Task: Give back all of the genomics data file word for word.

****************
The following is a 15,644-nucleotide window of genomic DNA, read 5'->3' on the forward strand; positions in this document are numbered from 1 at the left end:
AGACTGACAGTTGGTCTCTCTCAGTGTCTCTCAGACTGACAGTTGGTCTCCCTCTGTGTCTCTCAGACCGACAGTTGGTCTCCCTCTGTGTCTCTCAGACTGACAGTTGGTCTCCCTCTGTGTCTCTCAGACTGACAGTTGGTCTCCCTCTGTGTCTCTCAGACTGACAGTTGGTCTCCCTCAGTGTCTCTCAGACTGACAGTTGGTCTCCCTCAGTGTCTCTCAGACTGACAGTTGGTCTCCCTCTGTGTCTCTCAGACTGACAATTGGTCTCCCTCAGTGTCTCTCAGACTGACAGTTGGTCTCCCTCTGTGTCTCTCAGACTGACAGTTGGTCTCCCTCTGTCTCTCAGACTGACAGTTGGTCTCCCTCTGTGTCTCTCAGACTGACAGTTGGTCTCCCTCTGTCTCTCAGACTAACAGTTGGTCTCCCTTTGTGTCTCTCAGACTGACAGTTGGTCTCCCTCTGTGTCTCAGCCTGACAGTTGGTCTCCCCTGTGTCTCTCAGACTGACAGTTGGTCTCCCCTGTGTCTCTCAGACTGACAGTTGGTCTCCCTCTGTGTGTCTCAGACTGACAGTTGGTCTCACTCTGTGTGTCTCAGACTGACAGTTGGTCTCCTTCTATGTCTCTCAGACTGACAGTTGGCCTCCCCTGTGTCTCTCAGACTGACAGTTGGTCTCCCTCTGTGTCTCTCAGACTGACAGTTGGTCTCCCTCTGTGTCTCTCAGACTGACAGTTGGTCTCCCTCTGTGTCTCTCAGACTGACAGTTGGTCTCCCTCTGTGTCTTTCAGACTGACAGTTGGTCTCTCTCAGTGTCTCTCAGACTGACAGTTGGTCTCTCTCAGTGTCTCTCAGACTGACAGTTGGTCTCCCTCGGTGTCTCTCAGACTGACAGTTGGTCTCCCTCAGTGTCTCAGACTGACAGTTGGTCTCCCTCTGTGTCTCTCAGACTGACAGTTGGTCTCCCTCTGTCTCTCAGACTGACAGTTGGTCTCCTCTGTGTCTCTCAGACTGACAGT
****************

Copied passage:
The following is a 15,644-nucleotide window of genomic DNA, read 5'->3' on the forward strand; positions in this document are numbered from 1 at the left end:
AGACTGACAGTTGGTCTCTCTCAGTGTCTCTCAGACTGACAGTTGGTCTCCCTCTGTGTCTCTCAGACCGACAGTTGGTCTCCCTCTGTGTCTCTCAGACTGACAGTTGGTCTCCCTCTGTGTCTCTCAGACTGACAGTTGGTCTCCCTCTGTGTCTCTCAGACTGACAGTTGGTCTCCCTCAGTGTCTCTCAGACTGACAGTTGGTCTCCCTCAGTGTCTCTCAGACTGACAGTTGGTCTCCCTCTGTGTCTCTCAGACTGACAATTGGTCTCCCTCAGTGTCTCTCAGACTGACAGTTGGTCTCCCTCTGTGTCTCTCAGACTGACAGTTGGTCTCCCTCTGTCTCTCAGACTGACAGTTGGTCTCCCTCTGTGTCTCTCAGACTGACAGTTGGTCTCCCTCTGTCTCTCAGACTAACAGTTGGTCTCCCTTTGTGTCTCTCAGACTGACAGTTGGTCTCCCTCTGTGTCTCAGCCTGACAGTTGGTCTCCCCTGTGTCTCTCAGACTGACAGTTGGTCTCCCCTGTGTCTCTCAGACTGACAGTTGGTCTCCCTCTGTGTGTCTCAGACTGACAGTTGGTCTCACTCTGTGTGTCTCAGACTGACAGTTGGTCTCCTTCTATGTCTCTCAGACTGACAGTTGGCCTCCCCTGTGTCTCTCAGACTGACAGTTGGTCTCCCTCTGTGTCTCTCAGACTGACAGTTGGTCTCCCTCTGTGTCTCTCAGACTGACAGTTGGTCTCCCTCTGTGTCTCTCAGACTGACAGTTGGTCTCCCTCTGTGTCTTTCAGACTGACAGTTGGTCTCTCTCAGTGTCTCTCAGACTGACAGTTGGTCTCTCTCAGTGTCTCTCAGACTGACAGTTGGTCTCCCTCGGTGTCTCTCAGACTGACAGTTGGTCTCCCTCAGTGTCTCAGACTGACAGTTGGTCTCCCTCTGTGTCTCTCAGACTGACAGTTGGTCTCCCTCTGTCTCTCAGACTGACAGTTGGTCTCCTCTGTGTCTCTCAGACTGACAGT